The Health Sector Cybersecurity Coordination Center issued an alert Sept. 8 warning about the security risks associated with AI, 5G networks, nanomedicine, smart hospitals and quantum computing.

In addition the Federal Bureau of Investigation (FBI) released a notice outlining the security and patient safety risks associated with unpatched and legacy medical devices. The FBI has observed a recent uptick in medical device vulnerabilities. If exploited, threat actors can leverage outdated software and poor security features within medical devices to execute cyberattacks.

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5G in Healthcare: Security Concerns

• In many ways, security threats for 5G-enabled healthcare technologies overlap with IoT threats:

 Need to secure medical devices as they connect to the network (authentication)

 Need to secure data as it is transmitted to/from medical devices (end-to-end encryption)

 Need to secure data on device (whole disk encryption or similar procedure)

• IoMT software/firmware development should include both trustworthiness and resilience

 Trustworthiness may require the use of authentication and encryption technology

 Resilience may require fallback to a safe mode in the case of a cyberattack

 Software design and update practices should be transparent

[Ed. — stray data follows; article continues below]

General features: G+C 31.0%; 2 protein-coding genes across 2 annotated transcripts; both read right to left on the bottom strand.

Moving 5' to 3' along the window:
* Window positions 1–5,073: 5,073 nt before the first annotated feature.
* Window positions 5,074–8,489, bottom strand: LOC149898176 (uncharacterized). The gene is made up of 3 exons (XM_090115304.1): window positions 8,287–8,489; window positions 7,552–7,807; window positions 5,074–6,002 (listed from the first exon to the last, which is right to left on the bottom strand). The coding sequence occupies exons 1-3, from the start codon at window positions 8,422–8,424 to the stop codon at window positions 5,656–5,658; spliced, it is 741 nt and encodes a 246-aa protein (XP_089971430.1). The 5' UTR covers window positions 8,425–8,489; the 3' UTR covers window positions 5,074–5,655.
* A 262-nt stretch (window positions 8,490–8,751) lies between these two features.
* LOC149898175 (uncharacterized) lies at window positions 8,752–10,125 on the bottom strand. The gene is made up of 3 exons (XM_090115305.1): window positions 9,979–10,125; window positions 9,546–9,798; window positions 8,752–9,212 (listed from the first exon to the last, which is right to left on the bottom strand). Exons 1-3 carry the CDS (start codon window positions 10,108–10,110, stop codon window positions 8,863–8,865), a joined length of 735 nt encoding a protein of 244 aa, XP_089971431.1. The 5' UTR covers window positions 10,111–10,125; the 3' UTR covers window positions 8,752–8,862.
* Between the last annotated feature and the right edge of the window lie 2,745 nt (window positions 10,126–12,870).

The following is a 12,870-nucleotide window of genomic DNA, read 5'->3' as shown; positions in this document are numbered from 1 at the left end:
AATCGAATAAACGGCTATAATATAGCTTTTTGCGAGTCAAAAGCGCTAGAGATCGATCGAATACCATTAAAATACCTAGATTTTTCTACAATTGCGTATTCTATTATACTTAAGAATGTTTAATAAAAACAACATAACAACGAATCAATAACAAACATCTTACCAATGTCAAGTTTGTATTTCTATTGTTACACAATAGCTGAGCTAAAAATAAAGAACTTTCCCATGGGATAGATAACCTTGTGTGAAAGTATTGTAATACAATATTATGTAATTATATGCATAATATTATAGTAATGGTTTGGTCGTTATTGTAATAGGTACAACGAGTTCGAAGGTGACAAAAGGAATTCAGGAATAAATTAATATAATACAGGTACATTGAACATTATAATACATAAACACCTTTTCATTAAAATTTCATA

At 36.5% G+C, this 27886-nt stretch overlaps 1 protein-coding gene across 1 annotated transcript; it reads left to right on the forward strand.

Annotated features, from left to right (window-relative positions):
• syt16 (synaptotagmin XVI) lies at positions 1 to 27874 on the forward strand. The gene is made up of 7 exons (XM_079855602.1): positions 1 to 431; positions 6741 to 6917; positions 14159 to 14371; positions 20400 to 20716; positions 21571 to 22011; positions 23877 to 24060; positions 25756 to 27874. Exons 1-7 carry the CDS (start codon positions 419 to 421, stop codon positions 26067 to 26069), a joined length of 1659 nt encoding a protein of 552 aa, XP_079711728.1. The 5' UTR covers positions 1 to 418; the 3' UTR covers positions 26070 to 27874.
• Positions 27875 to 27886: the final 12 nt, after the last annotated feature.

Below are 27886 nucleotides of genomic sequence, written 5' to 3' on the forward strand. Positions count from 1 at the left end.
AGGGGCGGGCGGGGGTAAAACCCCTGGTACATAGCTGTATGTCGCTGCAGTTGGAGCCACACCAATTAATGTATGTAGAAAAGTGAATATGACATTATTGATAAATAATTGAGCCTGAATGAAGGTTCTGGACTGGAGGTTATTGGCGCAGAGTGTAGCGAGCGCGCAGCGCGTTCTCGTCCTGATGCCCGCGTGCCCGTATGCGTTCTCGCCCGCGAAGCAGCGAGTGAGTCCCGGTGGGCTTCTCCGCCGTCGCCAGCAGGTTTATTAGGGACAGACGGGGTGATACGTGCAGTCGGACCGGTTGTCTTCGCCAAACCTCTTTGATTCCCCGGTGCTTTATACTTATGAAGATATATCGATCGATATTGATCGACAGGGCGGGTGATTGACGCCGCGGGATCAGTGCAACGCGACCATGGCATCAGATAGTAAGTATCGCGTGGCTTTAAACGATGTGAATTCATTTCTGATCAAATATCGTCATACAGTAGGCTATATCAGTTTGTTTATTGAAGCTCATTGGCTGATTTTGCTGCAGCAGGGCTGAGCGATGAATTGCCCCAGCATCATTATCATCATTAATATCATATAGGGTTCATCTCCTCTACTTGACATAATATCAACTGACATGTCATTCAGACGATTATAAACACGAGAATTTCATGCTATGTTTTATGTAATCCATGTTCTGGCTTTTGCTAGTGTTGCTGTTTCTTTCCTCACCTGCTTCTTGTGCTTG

• The design and implementation of the software in medical devices should include a specification of cybersecurity features and validation of those features, as well as a Cybersecurity Bill of Materials (“CBOM”)

• Regularly employ static and/or dynamic vulnerability testing of the software on 5G devices

• Regularly update software on 5G devices in a secure manner • It will be absolutely critical to segment and monitor 5G networks

In regard to artificial intelligence (A.I.) technology, Internet of Things (IoT) technology (see 1, 2, 3), and wireless “Smart” medical devices, serious and sometimes life-threatening problems have been identified with them for years as well.

5G opposition has limited, slowed, and/or stopped deployment in some locations (see 1, 2) including near some U.S. airports due to aviation interference risks (see 1, 2, 3).  Nevertheless, deployment and activation continues worldwide on a massive scale despite scary-as-hell research that also continues to be published about it (see 1, 2).

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